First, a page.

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Q. I’d like to apply oil pastel on canvas or board and then hang the art like a painting without need for glass. It there a way to seal or coat the work so I can do this?
[Free download! Oil Pastel Techniques: Start Painting With Oil Pastels]
A. Oil pastels are made using mineral oil, a non-drying material derived from petroleum. Mineral oil is very different from traditional drying oils, such as linseed or safflower. In addition, oil pastels contain pigment for color and wax as a secondary medium. Lipstick is literally the kissing cousin of oil pastel.
Artists using oil pastels have the problem of working with a material that never dries or sets up in a way that cures (preserves) the medium. The inherent physical properties of these materials fight any attempt to harden them or make them unalterable. For this reason, oil pastels are highly susceptible to both solvents and smudges.
Creating a seal or coating akin to a fixative is possible. Talens and Sennelier are two manufacturers I know of that offer products for this purpose. These products are acrylic dispersions made for application over a finished oil pastel to provide a barrier between the oil pastel and the environment, so the surface of the oil pastel feels dry.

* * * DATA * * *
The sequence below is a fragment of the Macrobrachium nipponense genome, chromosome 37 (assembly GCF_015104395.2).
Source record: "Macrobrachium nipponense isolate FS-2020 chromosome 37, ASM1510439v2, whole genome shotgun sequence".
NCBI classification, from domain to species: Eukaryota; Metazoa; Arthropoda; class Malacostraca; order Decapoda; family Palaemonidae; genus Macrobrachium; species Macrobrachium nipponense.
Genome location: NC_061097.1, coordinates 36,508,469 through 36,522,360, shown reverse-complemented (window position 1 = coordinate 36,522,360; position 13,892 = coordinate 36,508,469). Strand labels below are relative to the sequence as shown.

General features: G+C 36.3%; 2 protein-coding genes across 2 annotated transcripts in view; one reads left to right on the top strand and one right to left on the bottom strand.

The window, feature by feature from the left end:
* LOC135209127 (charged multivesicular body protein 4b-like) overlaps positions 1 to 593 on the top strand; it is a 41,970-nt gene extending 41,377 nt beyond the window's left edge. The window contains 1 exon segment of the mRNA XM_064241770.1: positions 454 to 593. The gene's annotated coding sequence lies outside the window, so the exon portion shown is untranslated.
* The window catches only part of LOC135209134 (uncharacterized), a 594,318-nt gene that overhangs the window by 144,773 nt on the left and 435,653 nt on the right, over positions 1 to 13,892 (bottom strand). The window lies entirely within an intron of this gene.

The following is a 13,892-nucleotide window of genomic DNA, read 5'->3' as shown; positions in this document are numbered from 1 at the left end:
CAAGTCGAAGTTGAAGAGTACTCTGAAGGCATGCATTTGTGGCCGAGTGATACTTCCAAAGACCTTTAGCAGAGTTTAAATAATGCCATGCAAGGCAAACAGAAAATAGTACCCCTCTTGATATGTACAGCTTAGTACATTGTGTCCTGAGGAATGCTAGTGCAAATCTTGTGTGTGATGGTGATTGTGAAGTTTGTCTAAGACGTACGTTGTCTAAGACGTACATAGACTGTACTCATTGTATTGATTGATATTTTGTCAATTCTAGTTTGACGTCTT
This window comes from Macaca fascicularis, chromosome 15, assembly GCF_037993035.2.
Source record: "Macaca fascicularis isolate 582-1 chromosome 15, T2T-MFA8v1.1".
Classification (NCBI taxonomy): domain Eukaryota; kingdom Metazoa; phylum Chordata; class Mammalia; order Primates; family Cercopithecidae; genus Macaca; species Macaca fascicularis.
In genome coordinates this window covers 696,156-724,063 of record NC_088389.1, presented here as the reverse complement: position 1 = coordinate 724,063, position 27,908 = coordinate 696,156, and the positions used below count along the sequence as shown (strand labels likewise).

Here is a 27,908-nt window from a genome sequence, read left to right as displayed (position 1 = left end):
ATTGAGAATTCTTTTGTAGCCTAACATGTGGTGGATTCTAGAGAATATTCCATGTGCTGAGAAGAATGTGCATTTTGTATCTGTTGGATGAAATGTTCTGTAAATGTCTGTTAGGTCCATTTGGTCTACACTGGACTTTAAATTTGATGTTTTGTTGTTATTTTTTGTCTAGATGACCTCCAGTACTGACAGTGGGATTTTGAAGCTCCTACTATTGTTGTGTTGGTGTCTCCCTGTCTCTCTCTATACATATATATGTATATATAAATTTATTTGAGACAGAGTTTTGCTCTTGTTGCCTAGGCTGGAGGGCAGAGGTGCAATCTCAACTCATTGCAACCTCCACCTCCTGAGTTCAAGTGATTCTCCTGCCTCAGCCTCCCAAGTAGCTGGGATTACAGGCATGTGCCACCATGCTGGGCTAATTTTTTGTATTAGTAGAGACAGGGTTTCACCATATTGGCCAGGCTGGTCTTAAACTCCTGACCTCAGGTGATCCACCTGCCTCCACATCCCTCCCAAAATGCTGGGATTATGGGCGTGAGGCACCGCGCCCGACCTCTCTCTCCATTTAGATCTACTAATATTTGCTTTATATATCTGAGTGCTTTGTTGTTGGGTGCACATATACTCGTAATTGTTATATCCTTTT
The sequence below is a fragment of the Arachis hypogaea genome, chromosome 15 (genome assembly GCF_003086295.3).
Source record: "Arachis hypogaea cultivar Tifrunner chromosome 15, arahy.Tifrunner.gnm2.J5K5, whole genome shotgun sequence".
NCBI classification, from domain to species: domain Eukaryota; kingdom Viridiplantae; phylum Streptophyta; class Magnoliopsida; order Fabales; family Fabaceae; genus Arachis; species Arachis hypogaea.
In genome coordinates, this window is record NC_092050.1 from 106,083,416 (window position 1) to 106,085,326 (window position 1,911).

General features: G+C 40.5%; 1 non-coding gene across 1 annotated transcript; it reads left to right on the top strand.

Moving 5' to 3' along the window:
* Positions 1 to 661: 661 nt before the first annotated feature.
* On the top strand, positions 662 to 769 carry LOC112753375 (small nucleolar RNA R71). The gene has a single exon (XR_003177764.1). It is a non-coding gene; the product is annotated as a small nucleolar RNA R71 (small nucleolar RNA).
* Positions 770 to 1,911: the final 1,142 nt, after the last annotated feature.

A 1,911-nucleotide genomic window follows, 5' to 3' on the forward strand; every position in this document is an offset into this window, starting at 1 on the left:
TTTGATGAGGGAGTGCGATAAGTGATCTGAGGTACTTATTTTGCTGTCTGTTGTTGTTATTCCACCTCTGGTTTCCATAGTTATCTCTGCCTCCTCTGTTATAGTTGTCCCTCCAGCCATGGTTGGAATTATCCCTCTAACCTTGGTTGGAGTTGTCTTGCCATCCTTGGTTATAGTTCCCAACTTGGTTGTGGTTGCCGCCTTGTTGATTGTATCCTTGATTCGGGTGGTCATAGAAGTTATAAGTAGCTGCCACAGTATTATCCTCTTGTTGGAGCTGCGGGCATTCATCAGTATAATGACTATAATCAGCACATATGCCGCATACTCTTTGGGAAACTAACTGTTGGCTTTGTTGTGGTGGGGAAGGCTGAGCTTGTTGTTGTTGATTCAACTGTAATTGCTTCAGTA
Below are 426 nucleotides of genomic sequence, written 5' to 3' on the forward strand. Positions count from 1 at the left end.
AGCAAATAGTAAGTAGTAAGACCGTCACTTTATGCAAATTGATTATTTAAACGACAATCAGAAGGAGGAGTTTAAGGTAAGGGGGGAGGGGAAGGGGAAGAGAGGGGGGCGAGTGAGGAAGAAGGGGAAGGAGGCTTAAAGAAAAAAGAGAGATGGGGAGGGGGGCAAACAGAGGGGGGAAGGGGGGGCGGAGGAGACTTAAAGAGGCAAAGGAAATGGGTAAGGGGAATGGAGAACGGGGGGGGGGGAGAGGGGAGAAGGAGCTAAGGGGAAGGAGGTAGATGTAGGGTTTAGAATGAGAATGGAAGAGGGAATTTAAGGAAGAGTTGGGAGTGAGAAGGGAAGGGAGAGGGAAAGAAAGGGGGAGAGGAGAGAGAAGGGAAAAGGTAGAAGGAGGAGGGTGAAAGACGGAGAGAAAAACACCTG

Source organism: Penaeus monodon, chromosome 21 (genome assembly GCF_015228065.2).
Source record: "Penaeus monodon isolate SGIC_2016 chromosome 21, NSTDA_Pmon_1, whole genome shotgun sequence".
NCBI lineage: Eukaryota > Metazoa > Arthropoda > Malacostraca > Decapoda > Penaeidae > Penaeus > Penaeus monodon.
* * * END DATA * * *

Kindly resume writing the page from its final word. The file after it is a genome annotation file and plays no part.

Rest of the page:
A word of caution is necessary: In traditional painting systems, acrylics applied over oil-like materials (in this case, oil pastels) may display adhesion problems. Still, this fixative material may provide an acceptable short-term solution for exhibiting unglazed oil pastels.
An alternative to oil pastels is pigment sticks or oil bars. Both are traditionally pigmented materials containing wax and linseed oil instead of non-drying mineral oil. Due to the wax, they never become truly solid, but an artist who likes the feel of oil pastel—yet wants the finished artwork to dry to a fairly high degree of hardness—may find pigment sticks or oil bars a satisfying alternative. This medium can be varnished with a number of traditional resin varnishes made for oil paintings.
Note: This article first appeared in the November 2008 issue of Magazine.
Michael Skalka has degrees in art history and museum studies. He is chair of the subcommittee on artist’s material for ASTM International.
Learn more about oil pastel techniques in this FREE download from Magazine’s Mediapedia (an encyclopedia of art media) and a bonus article, you’ll learn the basics of painting with oil pastels. Mediapedia: Oil Pastels by Greg Albert includes FAQs about this medium, must-have tools, safety and cleanup methods, an explanation of oil pastel chemistry, and more! As a bonus, we’re including a special “Competition Spotlight” article by oil pastelist George Shipperley.